17 April 2019
What is your favorite camp memory?
My favorite camp memories are of the first day and last night of camp each summer. Every summer for 11 years, I woke up on the first day of camp with butterflies in my stomach, counting down the seconds until I could reunite with my camp friends and counselors. The anticipation was the best feeling in the world and, once there, the joy and happiness lasted for the full eight weeks of camp. On the last night, as we stood down by the lake with candles in hand, those butterflies returned. Some of them were probably related to being nervous about my re-entry into “the real world,” but, mostly, I think it was the excitement of the receiving my five-year plaque or cheering my bunkmate on for being voted MVP. It was magical, and those memories would stay with me until the following summer.
Why is it important to provide more opportunities for local kids to experience Jewish summer camp?
Camp just makes being Jewish FUN. The traditional ways of being Jewish throughout the year always felt different. At camp, Shabbat was filled with singing and dancing, meals began and ended with hand motions to hamotzi and birkat hamazon, and art was making mezuzot. It was a fun way to celebrate being Jewish!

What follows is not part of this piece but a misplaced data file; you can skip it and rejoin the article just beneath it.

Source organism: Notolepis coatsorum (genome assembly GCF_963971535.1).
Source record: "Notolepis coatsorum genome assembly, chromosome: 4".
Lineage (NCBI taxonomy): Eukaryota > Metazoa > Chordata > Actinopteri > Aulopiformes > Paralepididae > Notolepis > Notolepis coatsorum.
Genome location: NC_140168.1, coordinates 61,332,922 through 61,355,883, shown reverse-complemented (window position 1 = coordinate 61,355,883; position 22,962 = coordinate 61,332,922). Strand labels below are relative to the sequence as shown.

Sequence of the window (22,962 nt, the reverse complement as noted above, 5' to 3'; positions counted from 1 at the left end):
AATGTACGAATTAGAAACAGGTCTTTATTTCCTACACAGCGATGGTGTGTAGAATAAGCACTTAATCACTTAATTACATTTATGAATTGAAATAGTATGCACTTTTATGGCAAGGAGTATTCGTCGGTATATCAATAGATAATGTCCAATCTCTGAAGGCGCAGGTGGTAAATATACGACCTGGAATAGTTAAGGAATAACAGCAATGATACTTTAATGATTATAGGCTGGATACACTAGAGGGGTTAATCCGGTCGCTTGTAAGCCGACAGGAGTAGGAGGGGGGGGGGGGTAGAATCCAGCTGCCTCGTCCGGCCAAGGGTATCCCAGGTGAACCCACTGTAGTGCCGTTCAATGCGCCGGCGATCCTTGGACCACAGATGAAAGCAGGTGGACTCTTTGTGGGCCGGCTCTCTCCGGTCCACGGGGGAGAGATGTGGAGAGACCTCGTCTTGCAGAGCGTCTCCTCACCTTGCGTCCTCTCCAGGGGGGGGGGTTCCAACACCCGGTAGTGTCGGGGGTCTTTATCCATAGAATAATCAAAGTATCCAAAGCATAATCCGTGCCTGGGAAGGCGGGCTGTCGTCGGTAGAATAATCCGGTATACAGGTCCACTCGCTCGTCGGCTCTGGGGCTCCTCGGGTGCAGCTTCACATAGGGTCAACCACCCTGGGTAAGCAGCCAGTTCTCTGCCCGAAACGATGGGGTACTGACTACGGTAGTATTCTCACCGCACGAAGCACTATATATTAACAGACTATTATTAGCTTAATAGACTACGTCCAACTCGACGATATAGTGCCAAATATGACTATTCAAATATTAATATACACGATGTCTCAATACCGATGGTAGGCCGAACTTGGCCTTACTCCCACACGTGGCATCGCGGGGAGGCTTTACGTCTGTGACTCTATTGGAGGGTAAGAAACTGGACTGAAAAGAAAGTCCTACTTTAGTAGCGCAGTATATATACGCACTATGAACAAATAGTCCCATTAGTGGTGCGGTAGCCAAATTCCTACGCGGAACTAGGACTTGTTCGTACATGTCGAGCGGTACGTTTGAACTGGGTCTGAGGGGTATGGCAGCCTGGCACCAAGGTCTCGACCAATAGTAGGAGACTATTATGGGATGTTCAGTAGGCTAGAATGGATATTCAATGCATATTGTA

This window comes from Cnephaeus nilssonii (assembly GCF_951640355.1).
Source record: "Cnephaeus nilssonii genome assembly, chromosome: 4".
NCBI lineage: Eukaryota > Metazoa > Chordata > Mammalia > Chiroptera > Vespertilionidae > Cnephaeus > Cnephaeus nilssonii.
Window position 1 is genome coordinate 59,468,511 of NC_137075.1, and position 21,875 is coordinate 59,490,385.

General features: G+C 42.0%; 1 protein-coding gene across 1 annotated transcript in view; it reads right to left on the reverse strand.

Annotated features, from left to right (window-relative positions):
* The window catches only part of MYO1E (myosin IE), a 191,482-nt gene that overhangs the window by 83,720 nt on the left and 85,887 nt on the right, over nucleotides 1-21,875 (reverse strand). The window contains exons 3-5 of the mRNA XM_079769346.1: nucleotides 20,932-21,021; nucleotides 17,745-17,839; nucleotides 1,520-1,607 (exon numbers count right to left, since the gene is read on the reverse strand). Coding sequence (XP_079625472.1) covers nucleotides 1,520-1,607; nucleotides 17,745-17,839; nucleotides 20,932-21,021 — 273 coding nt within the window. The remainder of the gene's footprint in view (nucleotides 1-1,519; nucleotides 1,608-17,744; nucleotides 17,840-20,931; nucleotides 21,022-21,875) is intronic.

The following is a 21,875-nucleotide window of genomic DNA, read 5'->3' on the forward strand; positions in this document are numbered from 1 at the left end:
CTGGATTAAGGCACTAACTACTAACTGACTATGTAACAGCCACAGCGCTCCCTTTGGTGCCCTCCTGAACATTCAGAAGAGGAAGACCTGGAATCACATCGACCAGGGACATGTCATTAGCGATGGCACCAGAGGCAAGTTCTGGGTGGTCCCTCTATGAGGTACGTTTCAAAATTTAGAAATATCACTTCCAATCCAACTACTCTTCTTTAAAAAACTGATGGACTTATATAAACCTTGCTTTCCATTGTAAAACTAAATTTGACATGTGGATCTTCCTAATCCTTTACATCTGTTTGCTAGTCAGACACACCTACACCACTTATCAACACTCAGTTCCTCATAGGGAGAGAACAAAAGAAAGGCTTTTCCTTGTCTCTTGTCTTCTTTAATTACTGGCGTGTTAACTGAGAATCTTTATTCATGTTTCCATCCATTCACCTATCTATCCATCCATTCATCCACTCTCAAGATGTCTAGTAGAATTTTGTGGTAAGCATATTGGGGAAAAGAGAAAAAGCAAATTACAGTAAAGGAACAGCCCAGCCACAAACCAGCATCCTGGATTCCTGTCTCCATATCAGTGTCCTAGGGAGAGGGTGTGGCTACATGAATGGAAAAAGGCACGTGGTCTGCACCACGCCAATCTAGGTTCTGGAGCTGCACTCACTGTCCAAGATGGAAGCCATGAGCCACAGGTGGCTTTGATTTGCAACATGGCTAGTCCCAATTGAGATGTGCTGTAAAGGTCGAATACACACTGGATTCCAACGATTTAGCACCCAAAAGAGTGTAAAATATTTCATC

Do you think your time at camp influenced your work in the Jewish community?
Absolutely. Not one person in my life is surprised that I now work at a Jewish sleepaway camp. Since my first summer at JCC Camps Arthur-Reeta in 1989, I knew that camp would impact me for the rest of my life. No matter what career I had, all roads would always lead me back to camp. I started my career in the Jewish community working at Hillel International. After a 13-year hiatus in the law firm world running “summer camp” for law students (my closest attempt at getting back to camp until now), I’m back to my roots and could not be more excited to give my own wonderful Jewish camp experience to Jewish youth in our community.
Was there a memorable life lesson that you took away from your camp experience?
Camp shaped me as an individual and helped me build confidence and independence like no other experience in my life. I truly believe that camp is why I had the courage to spend eight weeks of my junior year of high school in Israel, why I studied abroad in London, and why I moved to Washington, DC, despite knowing only one other person. I learned to try new things at camp. That lesson has lasted a lifetime and I work hard every day to instill that in my own two children and all of the campers at Capital Camps.